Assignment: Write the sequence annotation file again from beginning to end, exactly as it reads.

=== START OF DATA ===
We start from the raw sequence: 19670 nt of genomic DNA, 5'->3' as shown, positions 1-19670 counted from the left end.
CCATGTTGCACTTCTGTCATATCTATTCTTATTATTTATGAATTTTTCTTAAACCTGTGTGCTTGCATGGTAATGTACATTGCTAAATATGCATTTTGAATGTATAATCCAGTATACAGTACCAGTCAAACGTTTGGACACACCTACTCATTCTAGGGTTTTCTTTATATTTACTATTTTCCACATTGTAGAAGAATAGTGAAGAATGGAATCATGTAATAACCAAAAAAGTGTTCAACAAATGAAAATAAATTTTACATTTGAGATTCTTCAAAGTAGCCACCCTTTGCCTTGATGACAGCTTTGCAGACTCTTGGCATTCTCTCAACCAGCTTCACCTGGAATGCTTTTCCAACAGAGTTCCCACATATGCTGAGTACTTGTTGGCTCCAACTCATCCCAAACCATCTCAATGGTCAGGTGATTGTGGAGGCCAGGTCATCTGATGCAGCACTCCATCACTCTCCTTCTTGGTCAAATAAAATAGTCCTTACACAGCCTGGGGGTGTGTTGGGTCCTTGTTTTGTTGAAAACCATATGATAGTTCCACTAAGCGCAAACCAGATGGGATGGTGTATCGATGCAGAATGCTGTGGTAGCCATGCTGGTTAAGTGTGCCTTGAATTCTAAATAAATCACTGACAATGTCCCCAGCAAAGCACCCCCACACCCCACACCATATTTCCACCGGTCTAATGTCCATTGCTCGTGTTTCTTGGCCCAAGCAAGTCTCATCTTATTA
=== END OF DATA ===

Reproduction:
We start from the raw sequence: 19670 nt of genomic DNA, 5'->3' as shown, positions 1-19670 counted from the left end.
CCATGTTGCACTTCTGTCATATCTATTCTTATTATTTATGAATTTTTCTTAAACCTGTGTGCTTGCATGGTAATGTACATTGCTAAATATGCATTTTGAATGTATAATCCAGTATACAGTACCAGTCAAACGTTTGGACACACCTACTCATTCTAGGGTTTTCTTTATATTTACTATTTTCCACATTGTAGAAGAATAGTGAAGAATGGAATCATGTAATAACCAAAAAAGTGTTCAACAAATGAAAATAAATTTTACATTTGAGATTCTTCAAAGTAGCCACCCTTTGCCTTGATGACAGCTTTGCAGACTCTTGGCATTCTCTCAACCAGCTTCACCTGGAATGCTTTTCCAACAGAGTTCCCACATATGCTGAGTACTTGTTGGCTCCAACTCATCCCAAACCATCTCAATGGTCAGGTGATTGTGGAGGCCAGGTCATCTGATGCAGCACTCCATCACTCTCCTTCTTGGTCAAATAAAATAGTCCTTACACAGCCTGGGGGTGTGTTGGGTCCTTGTTTTGTTGAAAACCATATGATAGTTCCACTAAGCGCAAACCAGATGGGATGGTGTATCGATGCAGAATGCTGTGGTAGCCATGCTGGTTAAGTGTGCCTTGAATTCTAAATAAATCACTGACAATGTCCCCAGCAAAGCACCCCCACACCCCACACCATATTTCCACCGGTCTAATGTCCATTGCTCGTGTTTCTTGGCCCAAGCAAGTCTCATCTTATTA